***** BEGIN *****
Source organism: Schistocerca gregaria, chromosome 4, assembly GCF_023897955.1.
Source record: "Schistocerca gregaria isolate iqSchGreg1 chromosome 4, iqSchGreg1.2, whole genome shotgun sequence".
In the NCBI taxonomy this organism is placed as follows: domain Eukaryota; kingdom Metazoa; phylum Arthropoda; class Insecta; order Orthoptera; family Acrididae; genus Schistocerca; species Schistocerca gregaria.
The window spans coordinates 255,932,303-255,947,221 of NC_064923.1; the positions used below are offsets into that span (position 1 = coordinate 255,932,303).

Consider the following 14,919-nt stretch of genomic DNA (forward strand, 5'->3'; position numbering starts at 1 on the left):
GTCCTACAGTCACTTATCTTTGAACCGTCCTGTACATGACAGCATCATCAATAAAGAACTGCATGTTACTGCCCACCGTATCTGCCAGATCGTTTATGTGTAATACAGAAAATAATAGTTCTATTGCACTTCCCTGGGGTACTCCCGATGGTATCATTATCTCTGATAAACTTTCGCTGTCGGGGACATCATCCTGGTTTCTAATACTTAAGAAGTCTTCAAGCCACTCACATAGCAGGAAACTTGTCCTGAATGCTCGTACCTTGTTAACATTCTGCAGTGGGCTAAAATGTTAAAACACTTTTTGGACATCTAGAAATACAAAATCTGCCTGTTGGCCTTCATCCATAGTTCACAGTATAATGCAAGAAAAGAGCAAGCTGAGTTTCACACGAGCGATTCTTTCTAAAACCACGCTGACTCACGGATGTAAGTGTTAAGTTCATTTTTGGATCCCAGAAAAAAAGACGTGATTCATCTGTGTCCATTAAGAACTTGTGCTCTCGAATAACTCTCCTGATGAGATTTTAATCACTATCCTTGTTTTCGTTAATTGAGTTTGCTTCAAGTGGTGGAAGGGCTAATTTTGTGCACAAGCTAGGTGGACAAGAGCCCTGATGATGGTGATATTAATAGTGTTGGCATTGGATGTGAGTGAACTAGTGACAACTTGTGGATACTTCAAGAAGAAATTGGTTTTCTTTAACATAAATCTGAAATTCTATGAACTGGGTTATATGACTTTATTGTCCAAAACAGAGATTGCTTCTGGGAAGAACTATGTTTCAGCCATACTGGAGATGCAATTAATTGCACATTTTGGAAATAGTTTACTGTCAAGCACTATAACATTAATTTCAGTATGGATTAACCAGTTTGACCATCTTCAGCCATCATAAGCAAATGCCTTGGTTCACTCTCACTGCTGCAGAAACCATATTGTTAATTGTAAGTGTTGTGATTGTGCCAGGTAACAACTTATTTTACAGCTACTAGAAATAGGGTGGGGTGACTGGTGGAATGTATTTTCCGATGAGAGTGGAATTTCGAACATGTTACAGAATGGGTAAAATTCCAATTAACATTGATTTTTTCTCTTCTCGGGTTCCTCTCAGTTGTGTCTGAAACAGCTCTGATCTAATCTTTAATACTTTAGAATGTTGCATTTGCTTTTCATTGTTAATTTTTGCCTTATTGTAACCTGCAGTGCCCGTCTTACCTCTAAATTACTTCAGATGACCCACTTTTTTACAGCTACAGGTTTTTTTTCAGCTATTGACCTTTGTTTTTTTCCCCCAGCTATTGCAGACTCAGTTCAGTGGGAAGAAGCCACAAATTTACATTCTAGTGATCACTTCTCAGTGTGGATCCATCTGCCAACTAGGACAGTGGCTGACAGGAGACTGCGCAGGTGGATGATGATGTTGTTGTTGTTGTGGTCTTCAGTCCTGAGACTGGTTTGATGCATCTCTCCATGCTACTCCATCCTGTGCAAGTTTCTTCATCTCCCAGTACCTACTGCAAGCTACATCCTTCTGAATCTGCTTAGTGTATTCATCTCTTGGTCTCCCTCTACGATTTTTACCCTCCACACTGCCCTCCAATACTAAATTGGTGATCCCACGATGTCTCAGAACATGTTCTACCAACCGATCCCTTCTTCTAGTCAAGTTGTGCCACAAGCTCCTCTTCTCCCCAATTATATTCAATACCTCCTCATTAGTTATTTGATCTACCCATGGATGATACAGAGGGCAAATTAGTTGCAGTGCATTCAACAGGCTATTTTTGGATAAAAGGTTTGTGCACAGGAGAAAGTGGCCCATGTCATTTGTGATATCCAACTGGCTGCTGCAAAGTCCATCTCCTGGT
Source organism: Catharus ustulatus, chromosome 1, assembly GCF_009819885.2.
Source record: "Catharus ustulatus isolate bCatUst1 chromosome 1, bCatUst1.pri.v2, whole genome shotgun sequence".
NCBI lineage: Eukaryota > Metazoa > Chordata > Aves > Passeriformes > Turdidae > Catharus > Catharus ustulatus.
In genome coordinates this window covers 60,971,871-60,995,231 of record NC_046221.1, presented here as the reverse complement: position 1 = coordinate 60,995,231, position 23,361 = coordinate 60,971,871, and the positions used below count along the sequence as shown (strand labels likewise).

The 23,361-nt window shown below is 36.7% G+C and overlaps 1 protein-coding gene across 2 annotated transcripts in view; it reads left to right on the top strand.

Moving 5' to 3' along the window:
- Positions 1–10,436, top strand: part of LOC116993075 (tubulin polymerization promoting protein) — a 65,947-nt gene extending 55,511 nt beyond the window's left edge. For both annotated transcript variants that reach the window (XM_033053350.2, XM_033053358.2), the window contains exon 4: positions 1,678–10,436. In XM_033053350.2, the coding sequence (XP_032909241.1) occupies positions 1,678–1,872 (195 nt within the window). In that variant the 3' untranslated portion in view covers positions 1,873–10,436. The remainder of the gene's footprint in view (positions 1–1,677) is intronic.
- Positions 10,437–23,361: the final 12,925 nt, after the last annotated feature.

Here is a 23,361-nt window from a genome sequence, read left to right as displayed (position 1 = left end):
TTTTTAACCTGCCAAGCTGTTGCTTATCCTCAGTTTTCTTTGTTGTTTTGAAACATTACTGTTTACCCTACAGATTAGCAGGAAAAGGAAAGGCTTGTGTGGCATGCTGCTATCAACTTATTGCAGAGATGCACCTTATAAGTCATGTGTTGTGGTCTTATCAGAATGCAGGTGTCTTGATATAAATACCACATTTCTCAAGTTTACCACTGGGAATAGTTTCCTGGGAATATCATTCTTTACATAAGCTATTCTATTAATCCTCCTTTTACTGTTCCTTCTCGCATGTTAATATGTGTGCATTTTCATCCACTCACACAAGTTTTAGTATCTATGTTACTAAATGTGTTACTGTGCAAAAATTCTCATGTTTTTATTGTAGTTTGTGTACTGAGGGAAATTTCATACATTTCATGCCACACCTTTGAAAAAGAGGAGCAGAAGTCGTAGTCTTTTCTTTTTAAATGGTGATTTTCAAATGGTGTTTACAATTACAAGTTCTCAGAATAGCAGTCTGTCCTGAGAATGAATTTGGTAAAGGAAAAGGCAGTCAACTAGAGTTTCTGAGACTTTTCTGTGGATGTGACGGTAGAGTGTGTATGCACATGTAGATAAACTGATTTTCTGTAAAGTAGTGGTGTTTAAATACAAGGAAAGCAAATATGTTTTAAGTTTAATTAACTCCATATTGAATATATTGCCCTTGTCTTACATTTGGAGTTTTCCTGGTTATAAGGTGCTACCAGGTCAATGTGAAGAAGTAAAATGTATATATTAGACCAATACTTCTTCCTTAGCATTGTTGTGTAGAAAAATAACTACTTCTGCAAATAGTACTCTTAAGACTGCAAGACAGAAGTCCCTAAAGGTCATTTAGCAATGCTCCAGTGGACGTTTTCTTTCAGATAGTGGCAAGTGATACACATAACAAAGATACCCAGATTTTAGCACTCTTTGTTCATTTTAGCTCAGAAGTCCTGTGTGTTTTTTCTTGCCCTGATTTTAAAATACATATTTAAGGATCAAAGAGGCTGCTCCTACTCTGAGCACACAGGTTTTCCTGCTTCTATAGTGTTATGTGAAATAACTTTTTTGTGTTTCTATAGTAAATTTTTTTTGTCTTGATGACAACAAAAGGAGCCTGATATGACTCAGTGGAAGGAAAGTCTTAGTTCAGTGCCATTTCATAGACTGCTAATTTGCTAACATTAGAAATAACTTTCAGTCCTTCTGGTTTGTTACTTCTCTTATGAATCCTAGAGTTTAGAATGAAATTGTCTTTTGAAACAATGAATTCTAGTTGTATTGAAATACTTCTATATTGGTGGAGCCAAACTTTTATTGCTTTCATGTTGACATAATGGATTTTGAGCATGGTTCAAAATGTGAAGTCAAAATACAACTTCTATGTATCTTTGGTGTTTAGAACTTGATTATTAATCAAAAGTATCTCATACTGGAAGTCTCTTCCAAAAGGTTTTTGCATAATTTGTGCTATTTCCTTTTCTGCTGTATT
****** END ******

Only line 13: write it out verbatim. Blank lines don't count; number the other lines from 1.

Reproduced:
- Positions 1–10,436, top strand: part of LOC116993075 (tubulin polymerization promoting protein) — a 65,947-nt gene extending 55,511 nt beyond the window's left edge. For both annotated transcript variants that reach the window (XM_033053350.2, XM_033053358.2), the window contains exon 4: positions 1,678–10,436. In XM_033053350.2, the coding sequence (XP_032909241.1) occupies positions 1,678–1,872 (195 nt within the window). In that variant the 3' untranslated portion in view covers positions 1,873–10,436. The remainder of the gene's footprint in view (positions 1–1,677) is intronic.